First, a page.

So, with this in mind, it's brings to mind why they've bothered getting into the ethical side of fashion in the first place. “It's been in the way of our thinking for a long time”, Satoru says. “We found out how hard it is to do fashion in a different way in such a fast moving and, in a sense, conservative industry. Everything was so locked. The way people were thinking, the way people were producing. It was so locked into systems and habits that when we tried to do something different, against the currents, it was really hard for us. And we felt that it would be almost financially impossible. But then the opportunity with our Bolivian partner came up. And we felt that this was the opportunity that we'd been waiting for and all the planning and preparation before that was all worth it. And then we found out later on that everything was connected in a way - and meant to be. We also found out that a lot of other brands have been thinking the same thing - and actually doing the same thing. And in the process we've discovered that - fortunately - we're not the only ones. And a lot of bigger brands, like Patagonia, have been our motivation and inspiration. We were at this stage where we thought that it's just impossible to do ethical and sustainable fashion but when you look at the bigger brands who are actually able to do it and we were inspired to keep on going and keep on trying.”
With Dover Street Market as one of their foremost supporters, The Inoue Brothers main plan is to slowly expand their stockists, ensuring that they don't overstretch themselves. “We feel the demand has grown a lot now so fortunately and finally we're in a position were we can expand our market to a broader audience. We've been focusing a lot on London and focusing a lot on Dover Street because of our fascination of Dover Street as a concept. But from next season, we're gonna expand our markets both to the states, Russia & Japan will be expanding into other European countries, so our brand will be more broadly available. It's a huge challenge for everybody involved. The exclusivity of our brand has been our advantage but now we're expanding, the demand is growing, more and more accounts want our brand so we need to live up to it.” They're also expanding the line itself, focusing on the fabrics found in South Africa.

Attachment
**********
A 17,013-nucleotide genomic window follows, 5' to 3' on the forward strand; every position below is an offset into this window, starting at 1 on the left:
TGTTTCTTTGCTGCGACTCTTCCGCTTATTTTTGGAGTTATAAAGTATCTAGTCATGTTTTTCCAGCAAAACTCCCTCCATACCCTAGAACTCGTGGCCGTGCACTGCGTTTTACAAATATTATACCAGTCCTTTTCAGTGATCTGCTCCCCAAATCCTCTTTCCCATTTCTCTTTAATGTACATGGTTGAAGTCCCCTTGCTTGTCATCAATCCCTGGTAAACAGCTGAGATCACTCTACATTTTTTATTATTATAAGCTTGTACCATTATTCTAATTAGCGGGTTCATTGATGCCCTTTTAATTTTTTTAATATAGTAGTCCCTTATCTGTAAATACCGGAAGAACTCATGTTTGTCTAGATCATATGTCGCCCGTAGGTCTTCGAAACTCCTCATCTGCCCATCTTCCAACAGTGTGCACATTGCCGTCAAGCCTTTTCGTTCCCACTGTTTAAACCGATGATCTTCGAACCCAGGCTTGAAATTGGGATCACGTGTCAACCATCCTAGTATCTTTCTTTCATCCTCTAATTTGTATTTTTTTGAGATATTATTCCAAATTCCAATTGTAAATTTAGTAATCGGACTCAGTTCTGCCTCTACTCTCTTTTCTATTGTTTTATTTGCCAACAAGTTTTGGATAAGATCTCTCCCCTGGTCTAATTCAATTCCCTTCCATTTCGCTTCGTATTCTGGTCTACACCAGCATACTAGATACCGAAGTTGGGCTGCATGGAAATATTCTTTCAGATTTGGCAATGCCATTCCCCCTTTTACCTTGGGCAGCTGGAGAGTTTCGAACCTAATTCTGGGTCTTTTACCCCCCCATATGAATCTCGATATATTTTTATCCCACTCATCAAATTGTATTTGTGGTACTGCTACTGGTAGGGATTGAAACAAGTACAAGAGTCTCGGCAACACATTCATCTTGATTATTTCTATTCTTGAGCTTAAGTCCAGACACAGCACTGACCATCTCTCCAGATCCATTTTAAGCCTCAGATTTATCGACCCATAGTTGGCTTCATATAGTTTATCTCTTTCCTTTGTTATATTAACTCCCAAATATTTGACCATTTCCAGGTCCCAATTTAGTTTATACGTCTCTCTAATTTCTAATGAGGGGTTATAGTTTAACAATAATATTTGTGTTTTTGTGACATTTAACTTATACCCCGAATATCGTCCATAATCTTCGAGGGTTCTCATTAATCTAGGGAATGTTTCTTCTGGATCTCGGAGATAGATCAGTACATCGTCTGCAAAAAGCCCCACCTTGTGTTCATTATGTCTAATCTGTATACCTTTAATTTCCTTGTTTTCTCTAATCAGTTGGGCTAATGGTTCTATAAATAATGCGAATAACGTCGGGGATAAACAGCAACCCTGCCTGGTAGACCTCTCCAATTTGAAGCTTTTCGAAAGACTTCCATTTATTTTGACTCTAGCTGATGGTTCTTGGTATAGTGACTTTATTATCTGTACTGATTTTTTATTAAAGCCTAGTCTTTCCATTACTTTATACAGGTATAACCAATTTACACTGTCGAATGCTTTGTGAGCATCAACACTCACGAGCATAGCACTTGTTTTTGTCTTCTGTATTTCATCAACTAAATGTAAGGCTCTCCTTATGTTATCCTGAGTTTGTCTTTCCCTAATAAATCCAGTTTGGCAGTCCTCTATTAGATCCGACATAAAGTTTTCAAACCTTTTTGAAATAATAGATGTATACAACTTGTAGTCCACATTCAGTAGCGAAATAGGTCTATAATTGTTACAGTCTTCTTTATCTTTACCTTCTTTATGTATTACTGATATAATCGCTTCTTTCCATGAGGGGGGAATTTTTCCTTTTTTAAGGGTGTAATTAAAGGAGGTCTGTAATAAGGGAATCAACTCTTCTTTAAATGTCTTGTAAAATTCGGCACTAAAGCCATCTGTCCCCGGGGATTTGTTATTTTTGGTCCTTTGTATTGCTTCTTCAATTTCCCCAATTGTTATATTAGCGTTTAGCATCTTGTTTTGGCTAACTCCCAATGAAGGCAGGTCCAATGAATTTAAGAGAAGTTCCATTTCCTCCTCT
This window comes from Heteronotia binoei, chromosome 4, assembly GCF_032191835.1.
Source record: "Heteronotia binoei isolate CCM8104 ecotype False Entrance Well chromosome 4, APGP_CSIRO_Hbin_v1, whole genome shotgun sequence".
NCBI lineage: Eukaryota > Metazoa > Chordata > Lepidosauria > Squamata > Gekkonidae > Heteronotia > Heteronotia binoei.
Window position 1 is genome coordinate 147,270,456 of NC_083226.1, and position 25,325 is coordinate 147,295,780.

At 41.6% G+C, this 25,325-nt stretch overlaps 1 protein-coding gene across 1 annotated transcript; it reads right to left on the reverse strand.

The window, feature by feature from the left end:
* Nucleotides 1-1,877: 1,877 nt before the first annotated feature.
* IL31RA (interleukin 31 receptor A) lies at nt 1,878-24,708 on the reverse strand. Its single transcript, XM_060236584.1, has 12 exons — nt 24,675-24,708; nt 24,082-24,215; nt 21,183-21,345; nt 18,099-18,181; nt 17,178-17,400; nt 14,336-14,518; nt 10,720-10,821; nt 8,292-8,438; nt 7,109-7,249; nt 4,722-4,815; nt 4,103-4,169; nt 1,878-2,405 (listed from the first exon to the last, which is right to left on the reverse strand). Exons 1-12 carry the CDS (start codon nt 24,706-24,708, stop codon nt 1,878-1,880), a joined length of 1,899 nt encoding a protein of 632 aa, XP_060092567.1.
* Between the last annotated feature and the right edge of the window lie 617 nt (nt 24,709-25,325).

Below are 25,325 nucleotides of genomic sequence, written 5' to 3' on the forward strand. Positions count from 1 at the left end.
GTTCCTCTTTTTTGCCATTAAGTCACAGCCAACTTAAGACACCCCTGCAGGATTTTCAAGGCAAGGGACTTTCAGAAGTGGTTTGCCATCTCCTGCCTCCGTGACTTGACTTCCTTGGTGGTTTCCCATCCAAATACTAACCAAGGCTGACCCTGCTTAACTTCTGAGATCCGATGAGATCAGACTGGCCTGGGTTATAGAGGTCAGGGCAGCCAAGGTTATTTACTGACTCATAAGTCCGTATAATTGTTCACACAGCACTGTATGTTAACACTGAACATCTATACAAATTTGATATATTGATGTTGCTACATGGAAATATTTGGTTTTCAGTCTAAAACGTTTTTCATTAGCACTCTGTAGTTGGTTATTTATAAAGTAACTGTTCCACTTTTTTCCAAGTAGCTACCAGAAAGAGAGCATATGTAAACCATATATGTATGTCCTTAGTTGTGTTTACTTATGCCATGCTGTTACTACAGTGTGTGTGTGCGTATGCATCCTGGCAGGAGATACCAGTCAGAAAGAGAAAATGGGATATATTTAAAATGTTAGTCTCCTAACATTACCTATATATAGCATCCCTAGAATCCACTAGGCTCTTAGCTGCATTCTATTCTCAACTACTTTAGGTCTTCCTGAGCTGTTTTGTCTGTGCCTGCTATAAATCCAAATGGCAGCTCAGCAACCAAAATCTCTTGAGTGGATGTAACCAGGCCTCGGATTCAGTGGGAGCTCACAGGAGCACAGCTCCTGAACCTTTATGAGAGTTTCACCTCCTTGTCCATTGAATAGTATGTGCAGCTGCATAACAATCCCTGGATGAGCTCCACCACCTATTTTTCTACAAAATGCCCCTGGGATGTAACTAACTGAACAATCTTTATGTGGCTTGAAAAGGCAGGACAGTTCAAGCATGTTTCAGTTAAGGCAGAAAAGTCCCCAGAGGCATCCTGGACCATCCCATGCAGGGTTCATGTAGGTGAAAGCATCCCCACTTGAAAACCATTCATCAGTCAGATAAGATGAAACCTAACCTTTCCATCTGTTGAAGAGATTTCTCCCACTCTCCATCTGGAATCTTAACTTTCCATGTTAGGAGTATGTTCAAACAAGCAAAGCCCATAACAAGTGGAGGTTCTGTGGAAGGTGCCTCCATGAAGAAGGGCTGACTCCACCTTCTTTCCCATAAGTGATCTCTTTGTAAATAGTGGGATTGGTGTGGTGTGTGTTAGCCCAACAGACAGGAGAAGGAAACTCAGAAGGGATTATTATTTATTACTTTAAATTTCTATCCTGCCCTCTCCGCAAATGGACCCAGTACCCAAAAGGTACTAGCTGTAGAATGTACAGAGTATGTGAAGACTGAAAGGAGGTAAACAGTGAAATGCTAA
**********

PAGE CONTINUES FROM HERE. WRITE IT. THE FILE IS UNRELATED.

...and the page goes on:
“The backbone of our concept in South Africa is gonna be our organic hemp as a fabric. But the organic hemp can be produced in all sorts of ways like cotton. Like jersey, we can do canvas for pants, like chino pants, or do shirts or t-shirts or sweatshirts. We want to expand our collection into different styles and that's want we're gonna do from next collection on. Autumn/winter's gonna be mainly knitwear, focusing on alpaca and what's possible with alpaca. So there's almost no limitations. But we're also going to include leather. Africa has huge potential because it has so much culture and tradition and history in producing anything.
At the end of the day, from a traditional perspective, we're doing everything in reverse order. We find a place and then we find out what we can do. Usually you design the whole collection and then you find the cheapest place to produce it.” Their approach however was somewhat different. “We had a plan in our head and then we threw it all out. It's much less about us, it's about being as open as we can be to any environment that we enter.”